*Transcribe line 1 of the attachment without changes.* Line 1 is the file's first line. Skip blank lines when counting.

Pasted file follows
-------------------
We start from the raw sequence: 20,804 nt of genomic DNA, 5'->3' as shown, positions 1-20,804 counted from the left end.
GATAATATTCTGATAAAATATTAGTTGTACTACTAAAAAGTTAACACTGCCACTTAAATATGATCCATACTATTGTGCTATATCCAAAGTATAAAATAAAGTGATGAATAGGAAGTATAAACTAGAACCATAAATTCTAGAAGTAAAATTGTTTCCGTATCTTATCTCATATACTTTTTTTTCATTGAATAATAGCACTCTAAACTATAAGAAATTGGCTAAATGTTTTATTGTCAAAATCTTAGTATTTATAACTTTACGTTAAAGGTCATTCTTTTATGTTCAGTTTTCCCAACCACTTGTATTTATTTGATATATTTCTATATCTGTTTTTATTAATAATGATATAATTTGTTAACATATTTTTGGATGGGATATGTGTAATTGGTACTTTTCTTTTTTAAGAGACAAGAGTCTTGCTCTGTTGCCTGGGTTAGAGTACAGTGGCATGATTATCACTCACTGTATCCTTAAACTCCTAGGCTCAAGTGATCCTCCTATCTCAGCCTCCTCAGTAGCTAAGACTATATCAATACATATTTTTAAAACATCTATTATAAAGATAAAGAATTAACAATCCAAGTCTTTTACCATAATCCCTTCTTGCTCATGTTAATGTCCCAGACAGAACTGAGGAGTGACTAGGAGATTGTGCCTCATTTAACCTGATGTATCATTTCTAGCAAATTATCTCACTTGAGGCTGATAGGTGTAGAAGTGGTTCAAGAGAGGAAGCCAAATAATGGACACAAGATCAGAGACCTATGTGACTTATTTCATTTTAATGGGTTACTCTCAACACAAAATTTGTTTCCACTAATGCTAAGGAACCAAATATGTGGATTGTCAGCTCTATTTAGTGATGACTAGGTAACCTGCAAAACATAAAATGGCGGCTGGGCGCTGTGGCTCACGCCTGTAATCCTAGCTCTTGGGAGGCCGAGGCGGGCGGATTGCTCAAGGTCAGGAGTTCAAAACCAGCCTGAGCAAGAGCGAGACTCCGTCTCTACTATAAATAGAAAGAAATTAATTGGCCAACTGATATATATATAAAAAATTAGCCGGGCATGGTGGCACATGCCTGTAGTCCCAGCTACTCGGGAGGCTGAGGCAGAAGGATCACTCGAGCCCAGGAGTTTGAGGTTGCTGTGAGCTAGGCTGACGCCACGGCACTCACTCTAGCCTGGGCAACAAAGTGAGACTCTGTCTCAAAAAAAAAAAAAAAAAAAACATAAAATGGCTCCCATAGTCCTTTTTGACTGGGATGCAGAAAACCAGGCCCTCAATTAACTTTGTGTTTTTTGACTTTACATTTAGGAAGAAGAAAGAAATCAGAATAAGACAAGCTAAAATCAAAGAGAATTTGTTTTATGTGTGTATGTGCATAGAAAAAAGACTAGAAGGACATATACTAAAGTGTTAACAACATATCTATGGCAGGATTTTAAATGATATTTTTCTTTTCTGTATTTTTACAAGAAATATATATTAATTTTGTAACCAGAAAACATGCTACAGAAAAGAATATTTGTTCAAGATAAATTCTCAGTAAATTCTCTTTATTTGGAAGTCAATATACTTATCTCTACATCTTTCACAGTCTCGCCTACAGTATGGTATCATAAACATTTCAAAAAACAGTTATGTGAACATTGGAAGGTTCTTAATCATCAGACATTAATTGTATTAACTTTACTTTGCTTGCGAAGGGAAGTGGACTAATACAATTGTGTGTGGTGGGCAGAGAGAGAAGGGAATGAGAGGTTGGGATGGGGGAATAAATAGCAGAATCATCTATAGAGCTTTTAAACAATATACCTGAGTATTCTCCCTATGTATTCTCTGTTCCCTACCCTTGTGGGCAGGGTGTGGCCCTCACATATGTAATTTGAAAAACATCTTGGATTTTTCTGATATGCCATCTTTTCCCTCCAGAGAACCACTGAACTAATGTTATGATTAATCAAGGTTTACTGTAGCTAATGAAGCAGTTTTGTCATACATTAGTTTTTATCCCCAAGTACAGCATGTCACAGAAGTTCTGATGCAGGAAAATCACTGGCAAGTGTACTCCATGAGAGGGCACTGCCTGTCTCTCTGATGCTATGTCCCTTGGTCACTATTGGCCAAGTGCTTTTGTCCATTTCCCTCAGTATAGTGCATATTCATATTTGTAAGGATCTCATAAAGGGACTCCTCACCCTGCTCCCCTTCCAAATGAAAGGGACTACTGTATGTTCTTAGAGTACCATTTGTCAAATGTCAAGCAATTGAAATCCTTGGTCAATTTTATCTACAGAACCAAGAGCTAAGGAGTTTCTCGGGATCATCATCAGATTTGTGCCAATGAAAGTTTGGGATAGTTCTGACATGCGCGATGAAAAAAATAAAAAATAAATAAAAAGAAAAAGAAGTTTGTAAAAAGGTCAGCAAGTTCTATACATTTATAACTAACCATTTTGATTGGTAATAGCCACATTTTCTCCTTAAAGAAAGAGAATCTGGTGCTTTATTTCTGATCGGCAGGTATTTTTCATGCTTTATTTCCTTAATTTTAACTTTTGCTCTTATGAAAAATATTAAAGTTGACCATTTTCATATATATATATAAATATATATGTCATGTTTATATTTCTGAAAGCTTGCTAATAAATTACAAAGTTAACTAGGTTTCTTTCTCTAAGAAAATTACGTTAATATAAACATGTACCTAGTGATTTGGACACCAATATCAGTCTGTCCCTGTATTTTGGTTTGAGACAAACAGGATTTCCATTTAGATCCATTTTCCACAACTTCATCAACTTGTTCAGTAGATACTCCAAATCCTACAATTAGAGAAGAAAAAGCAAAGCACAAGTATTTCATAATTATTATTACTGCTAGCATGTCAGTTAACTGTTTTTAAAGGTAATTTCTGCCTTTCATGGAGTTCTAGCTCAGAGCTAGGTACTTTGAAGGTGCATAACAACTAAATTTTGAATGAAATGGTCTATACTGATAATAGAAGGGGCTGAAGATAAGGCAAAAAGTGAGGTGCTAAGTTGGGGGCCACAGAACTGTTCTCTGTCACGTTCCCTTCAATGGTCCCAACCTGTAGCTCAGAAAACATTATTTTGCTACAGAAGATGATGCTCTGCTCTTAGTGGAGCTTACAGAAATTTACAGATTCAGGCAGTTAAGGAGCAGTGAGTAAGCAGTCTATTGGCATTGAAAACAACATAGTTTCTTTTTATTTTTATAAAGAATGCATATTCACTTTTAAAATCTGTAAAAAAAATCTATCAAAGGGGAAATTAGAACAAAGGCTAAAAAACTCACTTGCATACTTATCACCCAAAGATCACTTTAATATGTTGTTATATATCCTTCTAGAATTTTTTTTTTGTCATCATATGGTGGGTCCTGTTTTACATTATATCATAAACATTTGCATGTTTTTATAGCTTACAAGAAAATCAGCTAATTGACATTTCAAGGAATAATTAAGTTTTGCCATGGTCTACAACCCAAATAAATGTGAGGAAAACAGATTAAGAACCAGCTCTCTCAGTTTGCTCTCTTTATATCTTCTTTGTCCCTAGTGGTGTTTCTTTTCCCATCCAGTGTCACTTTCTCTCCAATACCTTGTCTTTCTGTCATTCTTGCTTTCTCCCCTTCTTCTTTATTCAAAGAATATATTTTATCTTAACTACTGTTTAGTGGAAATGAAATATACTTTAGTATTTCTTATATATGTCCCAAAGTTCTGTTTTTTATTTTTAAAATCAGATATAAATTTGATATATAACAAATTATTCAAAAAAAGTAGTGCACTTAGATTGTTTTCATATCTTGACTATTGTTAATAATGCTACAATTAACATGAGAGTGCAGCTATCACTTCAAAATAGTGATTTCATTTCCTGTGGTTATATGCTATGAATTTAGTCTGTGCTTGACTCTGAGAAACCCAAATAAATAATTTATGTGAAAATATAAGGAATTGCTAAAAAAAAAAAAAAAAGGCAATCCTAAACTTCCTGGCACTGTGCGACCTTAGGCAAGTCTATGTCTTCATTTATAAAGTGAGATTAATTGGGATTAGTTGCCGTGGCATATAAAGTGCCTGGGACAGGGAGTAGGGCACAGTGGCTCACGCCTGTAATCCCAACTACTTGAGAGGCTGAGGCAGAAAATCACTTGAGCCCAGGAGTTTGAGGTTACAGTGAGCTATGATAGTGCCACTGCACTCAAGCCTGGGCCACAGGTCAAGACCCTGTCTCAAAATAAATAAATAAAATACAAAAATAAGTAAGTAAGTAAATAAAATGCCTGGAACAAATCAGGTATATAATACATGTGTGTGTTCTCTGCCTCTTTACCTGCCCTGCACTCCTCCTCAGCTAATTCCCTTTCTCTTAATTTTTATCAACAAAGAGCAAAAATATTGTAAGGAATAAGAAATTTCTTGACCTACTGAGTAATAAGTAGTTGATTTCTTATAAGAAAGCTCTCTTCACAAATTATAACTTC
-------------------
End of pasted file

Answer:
We start from the raw sequence: 20,804 nt of genomic DNA, 5'->3' as shown, positions 1-20,804 counted from the left end.